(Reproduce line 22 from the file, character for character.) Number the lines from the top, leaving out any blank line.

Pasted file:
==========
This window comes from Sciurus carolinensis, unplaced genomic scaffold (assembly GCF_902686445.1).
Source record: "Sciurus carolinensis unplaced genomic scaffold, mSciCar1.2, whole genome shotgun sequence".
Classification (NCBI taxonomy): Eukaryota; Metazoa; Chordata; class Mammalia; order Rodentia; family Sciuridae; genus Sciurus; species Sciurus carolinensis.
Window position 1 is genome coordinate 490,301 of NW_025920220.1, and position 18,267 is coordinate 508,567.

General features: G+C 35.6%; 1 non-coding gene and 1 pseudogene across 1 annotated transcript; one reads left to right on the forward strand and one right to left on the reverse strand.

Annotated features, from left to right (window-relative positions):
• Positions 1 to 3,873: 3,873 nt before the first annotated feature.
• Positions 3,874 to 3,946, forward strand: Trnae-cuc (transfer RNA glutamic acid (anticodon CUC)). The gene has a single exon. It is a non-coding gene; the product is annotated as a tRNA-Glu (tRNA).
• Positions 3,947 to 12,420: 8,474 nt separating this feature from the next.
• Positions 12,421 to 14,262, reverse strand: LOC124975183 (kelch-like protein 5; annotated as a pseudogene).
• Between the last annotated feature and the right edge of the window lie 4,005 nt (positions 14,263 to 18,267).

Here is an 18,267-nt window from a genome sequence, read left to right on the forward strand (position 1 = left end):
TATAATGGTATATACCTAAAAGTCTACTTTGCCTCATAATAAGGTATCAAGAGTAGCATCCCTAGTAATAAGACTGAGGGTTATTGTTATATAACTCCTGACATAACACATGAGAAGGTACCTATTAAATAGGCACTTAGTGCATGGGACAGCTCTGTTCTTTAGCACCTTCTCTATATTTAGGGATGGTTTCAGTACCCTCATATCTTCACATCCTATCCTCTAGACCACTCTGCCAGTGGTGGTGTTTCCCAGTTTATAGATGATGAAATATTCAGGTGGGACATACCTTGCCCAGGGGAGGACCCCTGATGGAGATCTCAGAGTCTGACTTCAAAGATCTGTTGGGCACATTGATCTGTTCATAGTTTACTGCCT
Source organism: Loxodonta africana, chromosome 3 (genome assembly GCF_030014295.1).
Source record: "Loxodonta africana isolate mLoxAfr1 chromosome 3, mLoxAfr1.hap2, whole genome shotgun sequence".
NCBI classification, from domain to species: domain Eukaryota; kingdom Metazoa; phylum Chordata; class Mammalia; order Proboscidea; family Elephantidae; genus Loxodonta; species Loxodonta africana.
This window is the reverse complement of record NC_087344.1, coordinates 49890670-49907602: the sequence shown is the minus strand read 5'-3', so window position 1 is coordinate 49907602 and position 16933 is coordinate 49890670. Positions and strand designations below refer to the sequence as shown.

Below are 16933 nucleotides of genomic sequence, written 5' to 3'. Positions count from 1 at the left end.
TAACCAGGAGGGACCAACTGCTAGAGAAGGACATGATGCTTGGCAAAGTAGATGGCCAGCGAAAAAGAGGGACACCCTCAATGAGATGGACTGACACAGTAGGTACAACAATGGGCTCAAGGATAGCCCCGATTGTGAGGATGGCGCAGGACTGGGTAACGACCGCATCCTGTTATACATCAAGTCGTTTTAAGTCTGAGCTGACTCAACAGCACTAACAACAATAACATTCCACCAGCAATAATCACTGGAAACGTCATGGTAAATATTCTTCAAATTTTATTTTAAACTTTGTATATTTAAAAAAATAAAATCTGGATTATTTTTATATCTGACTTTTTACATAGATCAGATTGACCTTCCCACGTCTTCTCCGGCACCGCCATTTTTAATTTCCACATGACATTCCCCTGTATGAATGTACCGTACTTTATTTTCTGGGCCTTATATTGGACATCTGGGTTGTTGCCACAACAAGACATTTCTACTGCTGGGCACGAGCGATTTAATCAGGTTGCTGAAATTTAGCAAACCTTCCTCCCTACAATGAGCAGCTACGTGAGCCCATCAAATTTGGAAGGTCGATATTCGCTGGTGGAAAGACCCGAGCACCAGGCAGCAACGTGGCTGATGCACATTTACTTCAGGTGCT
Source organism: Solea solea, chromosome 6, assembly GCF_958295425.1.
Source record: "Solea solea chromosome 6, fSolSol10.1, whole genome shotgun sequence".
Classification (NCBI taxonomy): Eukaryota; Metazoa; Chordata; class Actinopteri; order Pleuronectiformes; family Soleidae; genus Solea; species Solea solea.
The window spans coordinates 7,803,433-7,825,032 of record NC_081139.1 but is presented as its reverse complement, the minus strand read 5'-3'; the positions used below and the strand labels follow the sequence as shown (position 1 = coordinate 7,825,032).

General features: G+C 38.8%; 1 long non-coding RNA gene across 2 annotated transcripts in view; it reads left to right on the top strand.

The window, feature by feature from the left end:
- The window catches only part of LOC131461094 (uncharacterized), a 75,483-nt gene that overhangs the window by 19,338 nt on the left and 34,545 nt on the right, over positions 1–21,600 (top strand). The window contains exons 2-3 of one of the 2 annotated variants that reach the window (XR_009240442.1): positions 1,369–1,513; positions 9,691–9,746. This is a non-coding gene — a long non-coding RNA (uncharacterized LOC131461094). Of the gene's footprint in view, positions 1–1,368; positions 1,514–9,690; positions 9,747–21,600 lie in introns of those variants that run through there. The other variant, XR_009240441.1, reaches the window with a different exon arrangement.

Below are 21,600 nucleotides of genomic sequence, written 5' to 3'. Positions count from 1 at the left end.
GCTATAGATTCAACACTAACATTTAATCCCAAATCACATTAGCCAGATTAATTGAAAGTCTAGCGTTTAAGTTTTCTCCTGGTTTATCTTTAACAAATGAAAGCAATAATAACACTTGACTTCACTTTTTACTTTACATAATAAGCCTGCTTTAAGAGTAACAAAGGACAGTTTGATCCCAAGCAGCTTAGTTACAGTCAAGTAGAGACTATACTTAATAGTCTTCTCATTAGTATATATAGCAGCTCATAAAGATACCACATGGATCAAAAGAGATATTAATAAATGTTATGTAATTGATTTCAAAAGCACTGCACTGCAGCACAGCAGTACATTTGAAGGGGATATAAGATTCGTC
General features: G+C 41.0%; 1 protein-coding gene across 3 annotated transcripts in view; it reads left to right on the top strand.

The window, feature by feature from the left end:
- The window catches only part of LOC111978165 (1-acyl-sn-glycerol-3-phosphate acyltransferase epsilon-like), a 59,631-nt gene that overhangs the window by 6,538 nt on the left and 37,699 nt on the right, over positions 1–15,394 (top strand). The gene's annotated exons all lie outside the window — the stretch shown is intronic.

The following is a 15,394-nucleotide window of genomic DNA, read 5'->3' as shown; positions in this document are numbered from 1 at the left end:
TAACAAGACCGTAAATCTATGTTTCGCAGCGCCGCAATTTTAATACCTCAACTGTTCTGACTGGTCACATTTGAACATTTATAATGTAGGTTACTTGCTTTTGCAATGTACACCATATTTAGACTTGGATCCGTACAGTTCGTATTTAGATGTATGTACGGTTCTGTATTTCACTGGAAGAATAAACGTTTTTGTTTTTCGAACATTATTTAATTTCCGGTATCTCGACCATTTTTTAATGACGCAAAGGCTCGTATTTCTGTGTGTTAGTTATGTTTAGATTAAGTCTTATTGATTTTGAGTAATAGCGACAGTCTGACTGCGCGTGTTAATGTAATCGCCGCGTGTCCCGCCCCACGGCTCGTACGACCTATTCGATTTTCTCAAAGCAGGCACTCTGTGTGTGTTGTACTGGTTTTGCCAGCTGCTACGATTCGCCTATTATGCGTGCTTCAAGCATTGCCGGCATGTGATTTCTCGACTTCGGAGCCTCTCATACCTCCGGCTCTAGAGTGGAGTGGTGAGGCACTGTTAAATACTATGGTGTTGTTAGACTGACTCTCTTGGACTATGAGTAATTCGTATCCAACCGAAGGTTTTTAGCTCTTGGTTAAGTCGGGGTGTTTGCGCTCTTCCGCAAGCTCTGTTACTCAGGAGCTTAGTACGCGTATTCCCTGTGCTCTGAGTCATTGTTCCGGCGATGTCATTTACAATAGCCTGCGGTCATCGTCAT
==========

Classification (NCBI taxonomy): Eukaryota; Metazoa; Chordata; class Actinopteri; order Pleuronectiformes; family Soleidae; genus Solea; species Solea solea.